Flooding in Texas spurs evacuations, closings

CORPUS CHRISTI, Texas — Storms partly fueled by Hurricane Karl finally began weakening along the Texas coast on Tuesday after dumping more than 10 inches of rain, and authorities found the body of driver who had been swept away by floods.

Widespread flooding closed schools and forced families into shelters, but forecasters said the lingering showers shouldn't be as severe. "The worst is over," National Weather Service meteorologist Matt Grantham said.

Corpus Christi police found the body of Kelechi Kinsley Nwogu, 36, who authorities said had dialed 911 on Monday after driving into Oso Creek, which had swelled to record levels after three days of relentless rain. The call got dropped before the driver was found.

The National Weather Service is calling it a 50-year flood on Oso Creek. Exact figures could not immediately be determined because a river-level gauge installed in 1972 stopped working Sunday after the river reached 28.2 feet, about 8 feet past the flood stage.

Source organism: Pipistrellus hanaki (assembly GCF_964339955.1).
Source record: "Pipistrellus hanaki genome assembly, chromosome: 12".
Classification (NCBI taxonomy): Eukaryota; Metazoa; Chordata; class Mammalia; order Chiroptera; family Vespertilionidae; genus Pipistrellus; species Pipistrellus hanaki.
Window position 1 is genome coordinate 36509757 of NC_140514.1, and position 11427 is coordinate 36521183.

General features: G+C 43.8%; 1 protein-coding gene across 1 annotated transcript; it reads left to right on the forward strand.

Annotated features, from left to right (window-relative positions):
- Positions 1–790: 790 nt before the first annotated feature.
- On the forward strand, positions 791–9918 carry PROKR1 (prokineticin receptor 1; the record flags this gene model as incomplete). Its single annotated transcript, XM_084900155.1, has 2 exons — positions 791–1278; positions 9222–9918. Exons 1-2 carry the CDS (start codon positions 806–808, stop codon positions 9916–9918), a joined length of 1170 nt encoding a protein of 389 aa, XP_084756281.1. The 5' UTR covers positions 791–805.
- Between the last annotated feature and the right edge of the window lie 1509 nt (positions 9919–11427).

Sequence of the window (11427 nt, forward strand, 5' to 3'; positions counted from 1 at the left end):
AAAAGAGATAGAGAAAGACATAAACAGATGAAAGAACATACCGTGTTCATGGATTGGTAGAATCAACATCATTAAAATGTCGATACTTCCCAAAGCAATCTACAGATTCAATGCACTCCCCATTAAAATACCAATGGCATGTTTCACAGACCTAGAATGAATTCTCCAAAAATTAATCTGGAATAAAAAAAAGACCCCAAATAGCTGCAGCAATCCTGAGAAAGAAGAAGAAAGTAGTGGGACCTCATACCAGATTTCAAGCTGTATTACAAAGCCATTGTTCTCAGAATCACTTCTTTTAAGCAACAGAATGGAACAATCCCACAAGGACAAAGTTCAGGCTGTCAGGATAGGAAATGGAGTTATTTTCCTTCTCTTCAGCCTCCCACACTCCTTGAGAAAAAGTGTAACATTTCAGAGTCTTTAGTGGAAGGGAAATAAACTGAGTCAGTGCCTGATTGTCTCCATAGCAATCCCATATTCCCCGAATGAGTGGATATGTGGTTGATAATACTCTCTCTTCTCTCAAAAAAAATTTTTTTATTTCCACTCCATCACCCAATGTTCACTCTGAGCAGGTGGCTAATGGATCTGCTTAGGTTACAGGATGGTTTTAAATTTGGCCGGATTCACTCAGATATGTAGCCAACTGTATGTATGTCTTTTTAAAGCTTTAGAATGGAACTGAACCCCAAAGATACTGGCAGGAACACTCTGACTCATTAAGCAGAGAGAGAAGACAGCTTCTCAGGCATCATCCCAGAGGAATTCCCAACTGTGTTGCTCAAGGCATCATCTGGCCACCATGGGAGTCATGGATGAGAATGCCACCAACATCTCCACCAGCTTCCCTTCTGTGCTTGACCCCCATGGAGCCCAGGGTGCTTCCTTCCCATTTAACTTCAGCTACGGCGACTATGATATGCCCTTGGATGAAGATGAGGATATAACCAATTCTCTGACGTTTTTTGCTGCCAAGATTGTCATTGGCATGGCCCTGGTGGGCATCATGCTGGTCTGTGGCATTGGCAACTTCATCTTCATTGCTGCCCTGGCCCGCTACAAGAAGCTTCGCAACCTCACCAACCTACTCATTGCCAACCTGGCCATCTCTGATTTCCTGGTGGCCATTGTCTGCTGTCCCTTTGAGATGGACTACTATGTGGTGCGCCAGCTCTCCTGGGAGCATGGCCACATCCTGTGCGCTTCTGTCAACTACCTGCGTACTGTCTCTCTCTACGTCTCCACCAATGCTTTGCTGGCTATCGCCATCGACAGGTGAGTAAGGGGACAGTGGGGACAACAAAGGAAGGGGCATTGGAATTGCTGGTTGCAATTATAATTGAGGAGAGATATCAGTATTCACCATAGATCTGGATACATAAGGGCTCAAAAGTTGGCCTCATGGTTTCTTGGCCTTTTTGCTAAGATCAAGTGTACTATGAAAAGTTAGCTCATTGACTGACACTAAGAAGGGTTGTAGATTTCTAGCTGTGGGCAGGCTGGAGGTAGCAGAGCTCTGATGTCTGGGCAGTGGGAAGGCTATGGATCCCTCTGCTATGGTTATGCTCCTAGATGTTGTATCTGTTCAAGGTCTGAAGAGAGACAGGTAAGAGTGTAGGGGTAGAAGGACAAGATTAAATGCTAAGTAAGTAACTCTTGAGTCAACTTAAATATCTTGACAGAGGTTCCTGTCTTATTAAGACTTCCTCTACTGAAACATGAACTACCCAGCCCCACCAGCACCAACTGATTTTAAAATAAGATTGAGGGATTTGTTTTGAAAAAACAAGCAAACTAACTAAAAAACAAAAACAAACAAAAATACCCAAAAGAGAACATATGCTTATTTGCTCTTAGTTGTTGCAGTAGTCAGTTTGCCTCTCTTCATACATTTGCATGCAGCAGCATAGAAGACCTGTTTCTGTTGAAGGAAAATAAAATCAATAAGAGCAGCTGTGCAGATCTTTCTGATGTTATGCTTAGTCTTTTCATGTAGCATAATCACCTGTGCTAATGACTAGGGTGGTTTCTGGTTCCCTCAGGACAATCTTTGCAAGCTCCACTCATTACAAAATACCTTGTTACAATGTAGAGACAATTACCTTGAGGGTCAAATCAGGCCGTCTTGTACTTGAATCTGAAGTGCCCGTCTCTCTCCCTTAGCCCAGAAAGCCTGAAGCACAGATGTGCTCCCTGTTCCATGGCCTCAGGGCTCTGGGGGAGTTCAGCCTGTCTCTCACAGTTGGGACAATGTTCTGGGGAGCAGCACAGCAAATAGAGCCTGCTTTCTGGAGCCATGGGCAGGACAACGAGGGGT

"We have an assumption that the creek crested at about 31 feet, which would be a historic event, but we aren't sure yet," said meteorologist Roger Gass. "It does appear to be receding."

Drenching storms that began Saturday caused problems up and down the Texas coast. Pressure from heavy rains on an aging sewer system in Corpus Christi led to more than 100,000 gallons of raw sewage overflowing from a manhole, while emergency teams went door to door in some neighborhoods near the Mexico border that were under 2 to 3 feet of water.

A shelter in a school gymnasium served several dozen people from a subdivision who had water up to 3 feet deep in their homes, the Corpus Christi Caller-Times reported Tuesday.

"The water has nowhere to go but run off as soils are saturated and creeks are full," the weather service said.

Earlier this month, flooding caused by remnants of Tropical Storm Hermine killed at least eight people, including seven in Texas. Gov. Rick Perry on Tuesday requested a disaster declaration for 13 counties hit hardest by Hermine, saying the storm caused more than $2.9 million in damage.